One Armed Bandit brings unique mix of music

Grant Peeler, Web Team

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The 2010 album release One Armed Bandit, from Norwegian group Jaga Jazzist is an interesting beast, in that it stubbornly refuses to be pigeonholed into a single genre.

Any one of the thousands of overly specific subgenres could be combined to get something close (Nu-Jazz with Progressive Rock Influence? Electronica-Neoclassical fusion?) But really, that would only cause confusion.

For the moment the focus will be on answering a single question: “Is this album worth listening to?”

Yes. Yes it is.

The first thing that hits the listener is the strangeness of the first track: A gong, followed by a single trumpet. After this, the album begins in earnest, with its title track, “One-Armed Bandit”. A single repetitious background beat is overlaid by a synth which then expands to include, trumpet, clarinet, and various distorted strings.

 What’s featured in this track is pretty much exemplary of the rest of the album. A simple tune, expanded in complexity and instrumentation, over about seven minutes.

With tracks this long, the two pitfalls of the album are either too little or too much variation from the norm. Keeping this in mind, we can juxtapose two tracks to show the best and worst of the album.

“Toccata” uses a constant foreground with a shifting background, managing to hold interest without becoming overly loud or energetic. If anything, this song would be at home in a classical piece, with the smooth progression and fantastic counterpoints. The combination of instruments gives the track an almost crystalline feel, with intermittent xylophone notes bouncing off of a low sounding bass.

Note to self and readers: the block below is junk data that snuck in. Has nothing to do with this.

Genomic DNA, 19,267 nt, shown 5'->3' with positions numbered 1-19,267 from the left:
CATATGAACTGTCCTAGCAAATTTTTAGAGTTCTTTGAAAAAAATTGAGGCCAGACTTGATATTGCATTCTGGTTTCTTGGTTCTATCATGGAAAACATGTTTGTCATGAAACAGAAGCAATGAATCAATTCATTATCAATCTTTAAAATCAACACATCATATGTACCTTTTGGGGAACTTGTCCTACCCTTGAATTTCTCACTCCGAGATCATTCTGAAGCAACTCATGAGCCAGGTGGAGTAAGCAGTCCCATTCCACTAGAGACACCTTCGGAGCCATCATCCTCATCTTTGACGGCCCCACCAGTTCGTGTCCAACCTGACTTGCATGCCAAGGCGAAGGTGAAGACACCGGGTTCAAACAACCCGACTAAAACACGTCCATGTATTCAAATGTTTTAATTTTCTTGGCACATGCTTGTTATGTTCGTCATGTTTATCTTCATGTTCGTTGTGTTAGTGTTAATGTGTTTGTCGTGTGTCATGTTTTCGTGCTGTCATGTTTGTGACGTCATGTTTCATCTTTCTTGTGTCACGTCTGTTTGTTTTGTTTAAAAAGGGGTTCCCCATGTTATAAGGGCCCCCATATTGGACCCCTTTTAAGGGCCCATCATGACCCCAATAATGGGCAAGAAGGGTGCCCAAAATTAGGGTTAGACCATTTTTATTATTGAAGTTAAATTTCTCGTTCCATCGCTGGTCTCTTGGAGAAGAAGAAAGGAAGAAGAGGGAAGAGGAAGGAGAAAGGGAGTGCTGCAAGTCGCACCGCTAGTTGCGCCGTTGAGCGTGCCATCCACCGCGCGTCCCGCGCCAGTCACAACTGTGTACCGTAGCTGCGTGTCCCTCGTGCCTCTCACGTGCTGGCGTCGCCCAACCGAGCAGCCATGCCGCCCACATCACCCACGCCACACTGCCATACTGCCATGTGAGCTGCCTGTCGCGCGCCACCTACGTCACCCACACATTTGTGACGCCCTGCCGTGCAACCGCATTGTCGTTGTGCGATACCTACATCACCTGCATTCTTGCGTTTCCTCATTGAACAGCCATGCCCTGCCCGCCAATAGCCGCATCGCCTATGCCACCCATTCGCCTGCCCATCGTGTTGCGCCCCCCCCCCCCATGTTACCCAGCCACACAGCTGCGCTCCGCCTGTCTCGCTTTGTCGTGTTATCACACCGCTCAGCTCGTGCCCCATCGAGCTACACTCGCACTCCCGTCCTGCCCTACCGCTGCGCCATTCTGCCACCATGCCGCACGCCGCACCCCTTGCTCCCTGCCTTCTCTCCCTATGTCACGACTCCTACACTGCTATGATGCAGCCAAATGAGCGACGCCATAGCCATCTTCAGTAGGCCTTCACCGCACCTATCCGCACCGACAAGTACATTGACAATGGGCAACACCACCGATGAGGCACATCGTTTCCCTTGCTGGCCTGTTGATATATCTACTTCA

“Music! Dance! Drama!” is a fairly poor song, by comparison. The tone it starts with is not terribly interesting, and its evolution is somehow both subtle and ear-grating. At about the 1:30 mark, the song rises in energy without any proper buildup, only to fall off again to the starting beat, made slightly worse by the addition of a harp plucking away aimlessly.

 The greatest sin this track makes though, is its roughness. Music is thrown at the listener, in the hope that some of it might work.

The ending track, “Touch of Evil” does give the album a good sendoff. The ambient sound of a helicopter overhead gives way to a fantastic baseline and a solid atmospheric tune. The synth-strings counterpoint the lows of the song cleanly, and when the energy picks up, it does so with a much appreciated change of background.

The timing of the tempo switches are this songs biggest draw. It never feels boring, always hitting the middle ground of subtly and novelty. The final quarter of this song is sent off with a haunting cathedral organ taking the forefront, tying together everything heard beforehand, culminating in a fitting end for a very ambitious album.

One-Armed Bandit is an album that takes a large amount of risks, in instrumentation, tone, and composition. When it fails, it becomes a cacophony of discordant instruments and ear-splitting noise. When it works, though, it becomes a phenomenal experience, where each mesmerizing moment gives way to another dazzling shift in tone or pace.

 In the highs and lows of this album, though, it can always get credit for one thing: there’s nothing else quite like it

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